October 14, 2010
“To Hell and Back, with Cake” By: Safiya Henderson-Holmes
The title of the poem “To Hell and Back, with Cake” is exactly what the young girl in goes through to get cupcakes, a desirable treat or reward. The poem has a lot to do with racism and discrimination. It is written in first person and as a narrative with many different poetic techniques such as alliteration, sibilance, oxymoron, personification etc. Holmes offers very vivid and descriptive details explaining what these cupcakes mean to this little girl. Being the reader, you can almost smell the cupcakes with the visuals the author gives. Holmes uses many different metaphors and similes leading this poem to be a very emotional and dramatic poem. The tone of the poem goes from happy and joyful to sad and angry. The little girl has her mouth watering for these vanilla and chocolate cupcakes yet the cruel and racist bakery lady diminishes her desire for black and white cupcakes, since that is all the bakery had.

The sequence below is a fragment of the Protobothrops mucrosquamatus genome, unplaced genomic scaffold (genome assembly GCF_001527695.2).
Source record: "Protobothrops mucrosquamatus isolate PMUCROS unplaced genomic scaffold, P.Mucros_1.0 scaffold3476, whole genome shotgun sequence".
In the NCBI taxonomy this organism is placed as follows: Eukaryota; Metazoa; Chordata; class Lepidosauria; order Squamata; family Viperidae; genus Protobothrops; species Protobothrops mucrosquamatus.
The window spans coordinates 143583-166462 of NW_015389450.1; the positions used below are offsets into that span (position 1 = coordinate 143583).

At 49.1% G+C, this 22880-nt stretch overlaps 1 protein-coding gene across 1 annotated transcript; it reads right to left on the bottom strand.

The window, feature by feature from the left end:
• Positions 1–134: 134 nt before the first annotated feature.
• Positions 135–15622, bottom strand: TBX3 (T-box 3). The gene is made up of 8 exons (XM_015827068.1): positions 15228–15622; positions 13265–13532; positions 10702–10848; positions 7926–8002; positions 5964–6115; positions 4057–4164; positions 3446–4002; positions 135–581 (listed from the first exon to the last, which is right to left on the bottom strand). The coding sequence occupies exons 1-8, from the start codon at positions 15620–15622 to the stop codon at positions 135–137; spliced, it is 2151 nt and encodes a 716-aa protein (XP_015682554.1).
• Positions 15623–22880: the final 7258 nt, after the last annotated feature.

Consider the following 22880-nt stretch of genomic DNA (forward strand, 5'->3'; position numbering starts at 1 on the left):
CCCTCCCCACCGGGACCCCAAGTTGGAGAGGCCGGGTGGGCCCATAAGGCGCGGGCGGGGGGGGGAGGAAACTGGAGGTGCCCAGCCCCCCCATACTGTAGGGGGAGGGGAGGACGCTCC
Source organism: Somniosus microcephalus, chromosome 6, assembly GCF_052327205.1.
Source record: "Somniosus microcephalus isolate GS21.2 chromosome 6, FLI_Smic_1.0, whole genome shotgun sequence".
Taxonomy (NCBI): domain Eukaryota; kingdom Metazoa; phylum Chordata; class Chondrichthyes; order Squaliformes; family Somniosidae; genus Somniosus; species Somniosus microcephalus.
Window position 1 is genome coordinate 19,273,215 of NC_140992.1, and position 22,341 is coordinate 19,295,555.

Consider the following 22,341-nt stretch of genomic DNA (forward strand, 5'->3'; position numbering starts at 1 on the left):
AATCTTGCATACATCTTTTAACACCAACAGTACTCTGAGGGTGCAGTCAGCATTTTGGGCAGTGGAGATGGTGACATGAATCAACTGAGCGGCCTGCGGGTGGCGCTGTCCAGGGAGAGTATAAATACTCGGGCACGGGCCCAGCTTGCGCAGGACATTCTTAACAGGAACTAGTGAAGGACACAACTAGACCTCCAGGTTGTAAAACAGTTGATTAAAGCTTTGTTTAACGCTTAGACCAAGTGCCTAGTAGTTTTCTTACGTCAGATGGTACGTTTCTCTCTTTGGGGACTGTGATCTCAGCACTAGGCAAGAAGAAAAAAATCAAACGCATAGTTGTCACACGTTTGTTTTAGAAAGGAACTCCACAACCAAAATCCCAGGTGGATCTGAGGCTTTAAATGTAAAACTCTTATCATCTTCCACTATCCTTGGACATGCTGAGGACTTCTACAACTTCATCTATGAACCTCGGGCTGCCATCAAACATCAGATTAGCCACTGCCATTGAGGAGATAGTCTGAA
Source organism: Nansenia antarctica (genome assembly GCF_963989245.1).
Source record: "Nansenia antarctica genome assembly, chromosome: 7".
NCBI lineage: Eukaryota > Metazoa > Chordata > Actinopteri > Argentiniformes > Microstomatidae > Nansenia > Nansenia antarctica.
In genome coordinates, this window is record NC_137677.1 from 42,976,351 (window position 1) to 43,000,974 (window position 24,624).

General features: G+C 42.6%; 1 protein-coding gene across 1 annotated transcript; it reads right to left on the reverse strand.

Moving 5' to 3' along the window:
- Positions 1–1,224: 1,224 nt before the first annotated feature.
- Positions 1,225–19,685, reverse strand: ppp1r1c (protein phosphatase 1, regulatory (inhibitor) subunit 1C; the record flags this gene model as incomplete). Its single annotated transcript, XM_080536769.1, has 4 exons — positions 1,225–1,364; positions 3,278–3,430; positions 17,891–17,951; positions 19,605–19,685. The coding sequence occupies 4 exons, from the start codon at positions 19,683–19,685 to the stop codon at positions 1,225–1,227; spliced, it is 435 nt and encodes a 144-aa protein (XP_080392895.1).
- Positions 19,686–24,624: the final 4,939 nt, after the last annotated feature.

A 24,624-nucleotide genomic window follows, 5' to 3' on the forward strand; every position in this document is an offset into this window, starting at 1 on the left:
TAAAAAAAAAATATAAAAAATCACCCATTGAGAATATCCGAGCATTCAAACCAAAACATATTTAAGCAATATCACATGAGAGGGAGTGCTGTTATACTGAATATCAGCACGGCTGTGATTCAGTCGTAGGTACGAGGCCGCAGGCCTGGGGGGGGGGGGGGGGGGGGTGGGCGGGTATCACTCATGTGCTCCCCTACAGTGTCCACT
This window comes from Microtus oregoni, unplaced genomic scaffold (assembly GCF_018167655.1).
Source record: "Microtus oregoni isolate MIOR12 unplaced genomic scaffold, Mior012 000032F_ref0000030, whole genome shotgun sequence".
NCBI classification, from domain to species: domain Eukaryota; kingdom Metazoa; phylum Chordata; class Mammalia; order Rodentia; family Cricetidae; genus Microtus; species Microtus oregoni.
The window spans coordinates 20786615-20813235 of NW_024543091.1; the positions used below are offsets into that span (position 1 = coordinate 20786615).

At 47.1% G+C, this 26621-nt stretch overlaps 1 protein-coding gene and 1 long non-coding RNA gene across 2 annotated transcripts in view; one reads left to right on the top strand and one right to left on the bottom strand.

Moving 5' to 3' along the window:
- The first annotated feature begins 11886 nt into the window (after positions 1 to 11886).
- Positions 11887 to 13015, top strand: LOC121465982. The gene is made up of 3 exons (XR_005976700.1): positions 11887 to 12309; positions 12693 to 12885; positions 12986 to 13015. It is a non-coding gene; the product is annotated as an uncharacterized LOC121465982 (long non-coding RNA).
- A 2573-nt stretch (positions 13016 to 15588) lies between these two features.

The contrast between the bakery counter lady's and the little girl's view of the cupcakes signals the difference between "childhood" knowledge and the "real world" knowledge. The cupcakes are called chocolate and vanilla by the little girl who is viewing race as differences in flavor. Both the cupcakes are desirable and are a baked good, but they are different in flavor. The point is that they still are both cupcakes. The little girl is forced to reconsider her ideas when the bakery counter lady tells her sharply that they sell only black and white cupcakes. This is to symbolize that in the real world outside of childhood truths, people are viewed and judged according to their color--and not what they are made of. People are not seen as all being people, but are separated by skin color; they are black, brown, or white. This is different from the child's view of the cupcakes differing only by flavor.
The last line is interesting to note,...